Something More Precious

As I was reaching adulthood, a popular bumper sticker read “he who dies with the most toys wins”. However, you don’t have to look very far these days to see that “stuff” has not really brought the happiness it promised, even when we organize it all according to one of the latest bestselling books. I wonder if that’s because essential generosity needs to be the bigger focus. Instead of seeking joy by buying (and then celebrating getting rid of) our stuff, we need to seek joy in being generous with those around us.
Several years ago, I came across the story of a woman who found a precious stone in a stream. The next day she met a hungry traveller. When she opened her bag to share her food, the traveller saw the precious stone and asked the woman to give it to him. She did so without hesitation. The traveller left, rejoicing in his great fortune. The stone was worth enough to give him security for a lifetime. However, a few days later he returned to the woman, holding out the stone. “I know how valuable the stone is,” he said, “but I give it back in the hope of receiving what you have within you that enabled you to give me the stone.”
In my role at Abundance Canada, I have the privilege of working closely with men and women who are deeply generous and, like the woman with the stone, willing to give without hesitation. While we do help them arrange giving plans that best navigate tax benefits and the ins and outs of legacy gifts, this isn’t what’s at the heart of their giving. Time and again, they demonstrate that they are motivated by a desire to give the first and best of what they have.
I have met families that forgo Christmas and birthday presents so they can donate the money they would have spent to local agencies that ensure others have food and gifts. Several years ago, generosity spread amongst neighbourhood school children. When one boy had his eleventh birthday, he asked his friends and family to give pet food for the local animal shelter instead of gifts for himself. His family had recently adopted a cat and he wanted to help the shelter feed the many other dogs and cats in their care. Shortly after, a friend of his heard about a need for baby formula at the food bank and asked her birthday guests to bring baby formula instead of gifts to the party. When another late-summer birthday came around, the birthday girl asked her friends to bring school supplies and her party activity included packing backpacks for a local agency that helps families in need prepare for the new school year.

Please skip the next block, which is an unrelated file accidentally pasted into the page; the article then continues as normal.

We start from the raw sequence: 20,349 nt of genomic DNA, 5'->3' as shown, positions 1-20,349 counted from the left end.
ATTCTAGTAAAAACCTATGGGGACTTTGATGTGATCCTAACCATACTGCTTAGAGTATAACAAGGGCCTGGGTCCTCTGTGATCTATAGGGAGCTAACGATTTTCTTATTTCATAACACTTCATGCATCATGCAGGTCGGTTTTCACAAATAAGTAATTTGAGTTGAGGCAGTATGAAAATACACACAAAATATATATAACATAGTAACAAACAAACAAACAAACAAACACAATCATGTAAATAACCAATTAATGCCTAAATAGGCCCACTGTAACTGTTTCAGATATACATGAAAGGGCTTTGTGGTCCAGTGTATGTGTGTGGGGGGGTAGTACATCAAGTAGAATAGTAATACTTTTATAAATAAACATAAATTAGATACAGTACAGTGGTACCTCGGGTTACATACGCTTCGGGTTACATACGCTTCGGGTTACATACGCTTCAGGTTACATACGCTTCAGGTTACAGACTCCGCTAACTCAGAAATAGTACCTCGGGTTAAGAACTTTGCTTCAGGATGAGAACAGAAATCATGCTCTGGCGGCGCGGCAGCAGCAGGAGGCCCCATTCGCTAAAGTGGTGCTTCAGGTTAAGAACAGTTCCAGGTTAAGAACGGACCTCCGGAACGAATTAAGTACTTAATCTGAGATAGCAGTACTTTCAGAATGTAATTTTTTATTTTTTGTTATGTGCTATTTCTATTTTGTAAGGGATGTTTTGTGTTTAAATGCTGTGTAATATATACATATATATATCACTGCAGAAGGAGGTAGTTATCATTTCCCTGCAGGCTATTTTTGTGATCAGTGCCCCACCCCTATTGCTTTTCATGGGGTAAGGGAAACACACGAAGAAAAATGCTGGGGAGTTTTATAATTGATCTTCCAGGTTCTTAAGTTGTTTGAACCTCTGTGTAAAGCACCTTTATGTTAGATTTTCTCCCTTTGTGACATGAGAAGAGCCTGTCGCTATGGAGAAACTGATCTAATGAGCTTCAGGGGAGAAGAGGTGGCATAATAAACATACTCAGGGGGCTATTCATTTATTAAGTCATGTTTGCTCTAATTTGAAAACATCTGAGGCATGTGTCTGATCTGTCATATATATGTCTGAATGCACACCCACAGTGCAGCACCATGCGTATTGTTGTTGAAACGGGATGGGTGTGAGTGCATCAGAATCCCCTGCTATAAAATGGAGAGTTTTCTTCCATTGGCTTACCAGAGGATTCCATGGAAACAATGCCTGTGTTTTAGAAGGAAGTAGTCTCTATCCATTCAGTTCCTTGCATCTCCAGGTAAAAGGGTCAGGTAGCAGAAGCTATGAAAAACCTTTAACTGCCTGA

Recently, some of my middle-aged friends have asked for donations to their favourite charities in lieu of gifts for milestone birthdays. When many of us are feeling overwhelmed by stuff or know that we have enough, this is an easy way to turn what could be a time of gathering more into a time of giving.
If you want to go further, I know some families who have set a ceiling on their lifestyle. They live comfortably but work hard to live with less than their income might permit. They choose modest homes and vacations. Instead of acquiring more and decluttering later, they enjoy seeing their donations in action now; helping students to pay their tuition, providing people who are struggling financially with food and other supports, helping families move into safe and affordable housing, and assisting communities recovering from disaster.
Choosing generosity means they might never get to take a selfie with perfectly sorted drawers and bags of de-cluttered stuff, but their generosity sparks incredible joy in the world. And yours can, too! Visit Abundance Canada to explore our customizable giving solutions to help you make generosity a bigger focus in your life. Abundance Canada can help.

Sherri Grosz is a gift planning consultant with Abundance Canada, a CRA registered foundation that helps people connect their finances and values with their passion for the charities they care about. Since 1974, Abundance Canada has helped individuals and families across Canada achieve their generosity goals both during their lifetime and through their estate. For more information visit

    Leave a Comment